Demonstrate the ability to extend and edit existing large programs

Demonstrate appropriate software testing strategies

Demonstrate effective use of support tools such as debugging, documentation tools and programming environments

Introduce the basics of the paradigm being taught, basic concepts such as storage, iteration, selection, functions (procedures), basic testing, coding standards/commenting. In addition, more advanced concepts are introduced later in the year, such as Object Oriented Programming (OOP) and used to implement data structures and algorithm seen in the theory section of the module. The List of such data structures and algorithm is given below.

Tools for algorithm analysis: Empirical algorithm analysis, Asymptotic analysis - introduce the mathematical tools of asymptotic analysis, big-oh notation, complexity theory, dominance.

Linear data structures

Intro to ADTs - concrete versus abstract, contiguous versus linked

Arrays

Dynamic arrays (+amortized analysis)

Linked list

Linear ADTs: stacks, queues, deques

Linear Dictionaries

Sorting

Quadratic sorters (selection/insertion)

Divide-and-conquer (merge sort)

Limits of comparison-based sorting

Dutch national flag

Programming linear data structures

Sorting continued

Quicksort and randomised analysis

Shellsort

Stable sorts

Selection

Trees

Intro to trees

Binary search tree

Implementing BST as array/linked structure

Search/insert/delete/in-order traversal

Min/max, predecessor/successor

AVL trees - rotation and rebalancing

Priority queues and heaps

Intro to priority queue ADT

Notions of priority - implementation using stacks/queues

Implementations using linear structures/binary search trees

Binary heap ADT/implementation using array

Build heap

Heapsort

Hash tables

Direct addressing

Hashing with chaining

Closed hashing

Analysis of simple uniform hashing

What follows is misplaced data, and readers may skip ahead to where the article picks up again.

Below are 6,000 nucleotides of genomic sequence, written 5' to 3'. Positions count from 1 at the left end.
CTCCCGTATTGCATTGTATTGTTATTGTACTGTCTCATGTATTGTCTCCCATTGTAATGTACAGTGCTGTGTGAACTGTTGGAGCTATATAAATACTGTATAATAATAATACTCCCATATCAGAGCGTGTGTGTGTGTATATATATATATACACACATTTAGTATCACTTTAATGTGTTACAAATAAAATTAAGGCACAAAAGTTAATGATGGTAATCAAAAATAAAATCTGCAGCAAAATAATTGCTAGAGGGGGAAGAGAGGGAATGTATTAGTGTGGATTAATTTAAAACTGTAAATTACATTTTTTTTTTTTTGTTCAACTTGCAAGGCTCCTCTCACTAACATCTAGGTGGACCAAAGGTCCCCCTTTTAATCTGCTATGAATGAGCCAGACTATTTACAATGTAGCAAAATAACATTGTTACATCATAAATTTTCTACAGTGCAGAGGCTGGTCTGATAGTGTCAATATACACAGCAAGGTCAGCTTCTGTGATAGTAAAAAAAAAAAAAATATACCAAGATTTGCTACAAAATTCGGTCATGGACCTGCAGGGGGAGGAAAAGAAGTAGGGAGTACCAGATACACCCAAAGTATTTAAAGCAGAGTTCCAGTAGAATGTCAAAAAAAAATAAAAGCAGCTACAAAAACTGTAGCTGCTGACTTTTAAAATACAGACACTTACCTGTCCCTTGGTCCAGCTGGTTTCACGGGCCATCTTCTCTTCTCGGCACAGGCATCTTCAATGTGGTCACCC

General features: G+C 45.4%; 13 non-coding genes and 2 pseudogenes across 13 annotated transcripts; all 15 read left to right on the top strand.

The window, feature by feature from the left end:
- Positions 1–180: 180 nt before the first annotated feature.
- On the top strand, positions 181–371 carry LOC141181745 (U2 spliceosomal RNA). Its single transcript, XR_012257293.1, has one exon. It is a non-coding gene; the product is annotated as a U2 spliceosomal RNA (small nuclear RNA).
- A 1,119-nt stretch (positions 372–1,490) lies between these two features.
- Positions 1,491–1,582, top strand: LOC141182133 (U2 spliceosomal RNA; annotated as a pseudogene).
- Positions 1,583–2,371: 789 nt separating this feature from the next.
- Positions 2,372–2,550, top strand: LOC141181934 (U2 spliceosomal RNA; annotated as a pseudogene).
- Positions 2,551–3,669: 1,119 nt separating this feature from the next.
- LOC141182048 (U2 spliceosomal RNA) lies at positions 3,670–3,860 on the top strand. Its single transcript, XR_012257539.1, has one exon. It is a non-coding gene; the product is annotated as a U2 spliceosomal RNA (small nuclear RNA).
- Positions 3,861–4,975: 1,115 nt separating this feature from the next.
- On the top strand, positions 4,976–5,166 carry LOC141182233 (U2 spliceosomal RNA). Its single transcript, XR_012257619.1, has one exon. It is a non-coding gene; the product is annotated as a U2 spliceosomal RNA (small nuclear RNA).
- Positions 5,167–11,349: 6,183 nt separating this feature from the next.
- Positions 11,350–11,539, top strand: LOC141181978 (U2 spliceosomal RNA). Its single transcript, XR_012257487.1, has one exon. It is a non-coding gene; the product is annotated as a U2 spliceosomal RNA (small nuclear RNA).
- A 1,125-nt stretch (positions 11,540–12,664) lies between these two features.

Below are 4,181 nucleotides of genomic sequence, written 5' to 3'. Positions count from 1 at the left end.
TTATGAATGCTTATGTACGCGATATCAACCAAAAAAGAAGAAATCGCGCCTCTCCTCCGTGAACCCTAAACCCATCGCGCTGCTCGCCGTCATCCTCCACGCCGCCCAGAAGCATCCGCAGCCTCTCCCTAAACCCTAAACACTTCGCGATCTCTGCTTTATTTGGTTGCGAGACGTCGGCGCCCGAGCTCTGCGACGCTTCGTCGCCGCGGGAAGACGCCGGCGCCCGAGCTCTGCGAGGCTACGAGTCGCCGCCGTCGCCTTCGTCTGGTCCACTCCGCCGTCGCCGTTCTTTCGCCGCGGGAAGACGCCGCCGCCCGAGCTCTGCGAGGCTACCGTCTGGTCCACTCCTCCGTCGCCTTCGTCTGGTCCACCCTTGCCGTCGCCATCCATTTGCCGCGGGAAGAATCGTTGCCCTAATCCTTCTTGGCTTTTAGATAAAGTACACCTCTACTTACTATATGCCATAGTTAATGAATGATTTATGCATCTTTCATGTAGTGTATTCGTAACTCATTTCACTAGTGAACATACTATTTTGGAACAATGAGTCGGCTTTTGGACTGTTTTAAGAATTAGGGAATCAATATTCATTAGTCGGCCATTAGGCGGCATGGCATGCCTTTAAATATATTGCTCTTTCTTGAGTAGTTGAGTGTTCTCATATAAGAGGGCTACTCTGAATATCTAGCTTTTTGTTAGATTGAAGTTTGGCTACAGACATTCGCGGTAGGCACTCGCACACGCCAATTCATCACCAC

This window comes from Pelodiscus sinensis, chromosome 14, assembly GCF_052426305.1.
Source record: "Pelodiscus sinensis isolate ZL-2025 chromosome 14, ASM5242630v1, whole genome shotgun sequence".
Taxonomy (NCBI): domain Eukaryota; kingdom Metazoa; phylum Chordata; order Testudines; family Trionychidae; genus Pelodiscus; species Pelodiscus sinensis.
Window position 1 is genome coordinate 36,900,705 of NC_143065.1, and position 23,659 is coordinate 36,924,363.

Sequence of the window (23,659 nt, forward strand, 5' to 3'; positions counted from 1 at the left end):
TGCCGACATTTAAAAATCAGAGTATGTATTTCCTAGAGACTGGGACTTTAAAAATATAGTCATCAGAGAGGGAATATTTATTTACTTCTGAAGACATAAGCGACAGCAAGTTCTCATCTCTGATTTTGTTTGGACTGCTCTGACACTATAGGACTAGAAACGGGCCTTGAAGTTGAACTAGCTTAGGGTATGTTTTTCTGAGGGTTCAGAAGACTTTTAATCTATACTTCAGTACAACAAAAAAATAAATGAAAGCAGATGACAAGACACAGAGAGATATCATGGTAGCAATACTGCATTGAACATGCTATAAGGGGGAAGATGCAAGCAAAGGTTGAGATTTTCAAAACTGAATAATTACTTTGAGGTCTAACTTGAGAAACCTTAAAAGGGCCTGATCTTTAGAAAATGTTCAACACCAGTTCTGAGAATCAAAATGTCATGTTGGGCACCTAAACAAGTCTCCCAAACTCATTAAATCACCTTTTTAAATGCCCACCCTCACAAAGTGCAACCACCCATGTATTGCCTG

Linear/quadratic probing, double hashing, rehashing

Graphs

Intro to graphs/flavours of graphs

Adjacency matrix/adjacency list representations

Breadth/depth-first search

Minimum spanning trees

Generic solution

Prim/Kruskal's algorithms

Union-find data structure

Shortest paths

Negative edge weights

Edge relaxation

Topological sort/shortest paths on DAGs

Dijkstra's algorithm

Solving Algorithmic Problems -- Putting it all together

Rigorous problem specifications

Types of problems

Types of algorithms

Matching algorithm types to problems

Finding and applying known algorithms

Adapting known algorithms

Designing new algorithms

Choosing among alternative algorithms

Lots of examples

There is no text book for the Programming section of the module. There are however many books available in the library, in addition to free resources online. A Resource section with links to web resources is given in the module webpage.

Lecture notes, videos, exercises and their model answers, and past papers are available on the module webpage.

Rating | Author | Title | Publisher | Year |
---|---|---|---|---|

*** | Skiena, S | The Algorithm Design Manual | Springer | 2008 |

*** | Bradley N. Miller, David L. Ranum | Python Programming In Context, 2ed | Jones and Bartlett | 2013 |

** | Abelson, Sussman and Sussman | Structure and Interpretation of Computer Programs | MIT Press | 1996 |

** | Mehlhorn and Sanders | Algorithms and Data Structures: The basic tool box | Springer | 2008 |

** | Cormen et al. | Introduction to Algorithms | MIT Press | 2001 |

** | A. Levitin | Introduction to the Design and Analysis of Algorithms (2nd or 3rd ed) | Pearson | 2012 |

Last updated: 19^{th} September 2016